The strengths of this application lie in (1) the almost universal desire to ensure children have safe Internet experiences, and (2) the domain registration experience of an alliance partner. The application’s weaknesses include irregularities in the pro-forma projections and the current lack of capital funding. Overall, there are other applications in this category that are stronger from a business plan perspective.

D. Summary of Public Comments
  1. Number of Comments.
  2. Support for the Application.
    By making the rating system voluntary, parents and families are given a role in making decisions.

    The proposal will allow parents to restrict children’s access to inappropriate content.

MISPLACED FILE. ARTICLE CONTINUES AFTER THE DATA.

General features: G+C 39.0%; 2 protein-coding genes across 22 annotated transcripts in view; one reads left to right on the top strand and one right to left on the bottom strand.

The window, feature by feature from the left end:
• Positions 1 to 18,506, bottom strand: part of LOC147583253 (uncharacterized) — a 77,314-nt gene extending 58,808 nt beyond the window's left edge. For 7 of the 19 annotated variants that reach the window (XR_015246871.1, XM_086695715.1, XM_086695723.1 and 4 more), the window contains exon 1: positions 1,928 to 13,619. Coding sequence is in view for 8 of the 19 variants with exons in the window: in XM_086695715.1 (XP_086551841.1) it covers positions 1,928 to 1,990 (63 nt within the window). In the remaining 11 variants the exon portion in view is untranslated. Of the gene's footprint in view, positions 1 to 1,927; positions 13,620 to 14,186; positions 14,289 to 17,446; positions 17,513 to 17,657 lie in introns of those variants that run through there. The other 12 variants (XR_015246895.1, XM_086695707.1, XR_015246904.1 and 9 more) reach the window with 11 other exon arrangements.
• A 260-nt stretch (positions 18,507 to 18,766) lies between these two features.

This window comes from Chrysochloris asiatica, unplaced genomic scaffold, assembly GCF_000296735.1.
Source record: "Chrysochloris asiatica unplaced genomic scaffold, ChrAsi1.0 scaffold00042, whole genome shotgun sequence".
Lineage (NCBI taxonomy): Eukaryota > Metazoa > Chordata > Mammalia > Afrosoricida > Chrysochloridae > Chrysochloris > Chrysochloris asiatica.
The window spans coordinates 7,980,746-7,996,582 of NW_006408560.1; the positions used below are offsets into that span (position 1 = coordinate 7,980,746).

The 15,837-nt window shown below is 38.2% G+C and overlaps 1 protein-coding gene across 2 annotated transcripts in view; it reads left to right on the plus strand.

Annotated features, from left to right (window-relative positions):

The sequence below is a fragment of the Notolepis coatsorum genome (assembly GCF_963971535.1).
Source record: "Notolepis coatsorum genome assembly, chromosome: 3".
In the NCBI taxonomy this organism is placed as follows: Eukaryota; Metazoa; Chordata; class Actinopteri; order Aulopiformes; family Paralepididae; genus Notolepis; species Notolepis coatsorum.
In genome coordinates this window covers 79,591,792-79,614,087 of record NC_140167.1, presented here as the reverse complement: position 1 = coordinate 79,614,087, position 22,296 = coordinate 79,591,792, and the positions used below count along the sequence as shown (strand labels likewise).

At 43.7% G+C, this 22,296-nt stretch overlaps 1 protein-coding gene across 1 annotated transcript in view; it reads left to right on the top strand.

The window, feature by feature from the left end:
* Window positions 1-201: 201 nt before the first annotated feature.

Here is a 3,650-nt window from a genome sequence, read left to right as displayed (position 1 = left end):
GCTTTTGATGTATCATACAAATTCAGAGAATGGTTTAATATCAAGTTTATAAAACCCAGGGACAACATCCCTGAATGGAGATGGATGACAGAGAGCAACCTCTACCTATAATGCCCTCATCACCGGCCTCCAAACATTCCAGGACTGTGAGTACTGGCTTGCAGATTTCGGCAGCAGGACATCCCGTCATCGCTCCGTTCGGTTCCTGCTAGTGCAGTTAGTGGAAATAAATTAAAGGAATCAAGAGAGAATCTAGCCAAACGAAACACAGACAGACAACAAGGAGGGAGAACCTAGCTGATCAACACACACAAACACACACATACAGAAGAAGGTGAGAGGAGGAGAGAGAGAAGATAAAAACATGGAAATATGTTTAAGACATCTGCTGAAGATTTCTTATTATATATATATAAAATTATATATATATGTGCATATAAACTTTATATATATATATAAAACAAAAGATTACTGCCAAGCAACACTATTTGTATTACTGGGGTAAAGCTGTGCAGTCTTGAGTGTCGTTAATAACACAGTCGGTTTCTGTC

3. Opposition to Application.
    Filtering technology is imperfect and thus the .kids TLD will not prevent children from being able to access inappropriate content on-line.

    A question was raised regarding the qualifications of Dotkids to follow through on the proposal.

    The .kids proposal would not rely on objective criteria for categorizing content and thus the registry would be able to restrict content based on its value judgments. (Same comment posted for other .kids proposals).